The Mandel vs. "socialism" debate -- a good way to hide from reality

Tom O'Lincoln suarsos at alphalink.com.au
Wed Jan 1 19:42:57 MST 2003


Mark Jones:

>Soviet socialism could have been saved by a process
>of political renewal and by a cultural revolution. As a matter >of fact, Gorbachev's
first period in power was marked by >policies aimed at achieving such a thing;
the future was not >written on stone tablets. But as events
>unfolded it became clear that Gorbachev lacked both the >political will, the
organisational support and the >capabilities and the institutional basis for

>the onslaught on the bureaucracy which was really necessary

I remember reading Gorbachev himself and the economist Aganbegyan (?) associated
with him, and watching the Soviet press pretty closely in 1988-89, as well as
spending a couple of weeks in the country. The Gorbachevites argued for renewal
above all in terms of the market. The model was Lenin's NEP -- of which they
presented an idealised version, avoiding the reality that NEP was a retreat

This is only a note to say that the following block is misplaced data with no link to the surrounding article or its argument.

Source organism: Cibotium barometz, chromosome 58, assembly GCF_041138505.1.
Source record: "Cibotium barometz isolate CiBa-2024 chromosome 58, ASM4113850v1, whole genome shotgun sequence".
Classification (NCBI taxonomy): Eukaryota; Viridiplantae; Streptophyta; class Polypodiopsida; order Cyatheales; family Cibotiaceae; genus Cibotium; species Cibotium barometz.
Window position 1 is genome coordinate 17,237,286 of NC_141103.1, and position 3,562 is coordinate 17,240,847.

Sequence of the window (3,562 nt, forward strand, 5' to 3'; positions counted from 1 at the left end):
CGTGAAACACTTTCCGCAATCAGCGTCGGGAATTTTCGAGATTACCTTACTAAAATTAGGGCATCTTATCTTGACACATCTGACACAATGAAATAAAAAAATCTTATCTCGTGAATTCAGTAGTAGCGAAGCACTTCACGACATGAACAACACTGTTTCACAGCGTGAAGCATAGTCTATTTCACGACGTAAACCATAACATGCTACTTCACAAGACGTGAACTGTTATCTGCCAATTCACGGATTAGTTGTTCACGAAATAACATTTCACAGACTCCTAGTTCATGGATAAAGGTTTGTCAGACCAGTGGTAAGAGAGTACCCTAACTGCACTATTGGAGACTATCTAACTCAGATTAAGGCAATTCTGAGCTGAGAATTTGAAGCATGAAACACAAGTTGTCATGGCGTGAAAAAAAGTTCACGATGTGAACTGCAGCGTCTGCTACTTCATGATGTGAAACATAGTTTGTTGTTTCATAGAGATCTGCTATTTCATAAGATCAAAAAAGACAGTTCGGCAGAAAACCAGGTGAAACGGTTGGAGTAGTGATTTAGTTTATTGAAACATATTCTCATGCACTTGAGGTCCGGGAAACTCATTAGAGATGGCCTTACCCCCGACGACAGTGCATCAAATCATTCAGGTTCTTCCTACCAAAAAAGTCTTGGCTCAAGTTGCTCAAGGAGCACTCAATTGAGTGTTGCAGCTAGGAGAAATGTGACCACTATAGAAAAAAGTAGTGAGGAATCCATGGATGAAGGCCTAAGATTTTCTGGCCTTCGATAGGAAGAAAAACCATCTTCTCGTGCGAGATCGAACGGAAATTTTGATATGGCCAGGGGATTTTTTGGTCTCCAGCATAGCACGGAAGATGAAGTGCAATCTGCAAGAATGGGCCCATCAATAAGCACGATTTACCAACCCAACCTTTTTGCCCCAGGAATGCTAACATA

and involved quite obvious concessions to private capitalism.

The Gorbachevites talked of empowering workers through perestroika (restructuring),
but just as in the west, it turned out to mean "workers' participation" rather
than workers' control. It put you in charge of exploiting yourself, while real
power was held higher up. Workers began to see that this "renewal" would mean
speed-up and reduced job security. No wonder I found it hard to find anyone
in Moscow or Leningrad who had a good thing to say about Gorby (he had more
fans in the trendy suburbs of Melbourne.)

So workers rightly resisted perestroika just as we resisted restructuring in
the west, whereupon the key power brokers in Russia turned to someone with more
"political will", by the name of Yeltsin.

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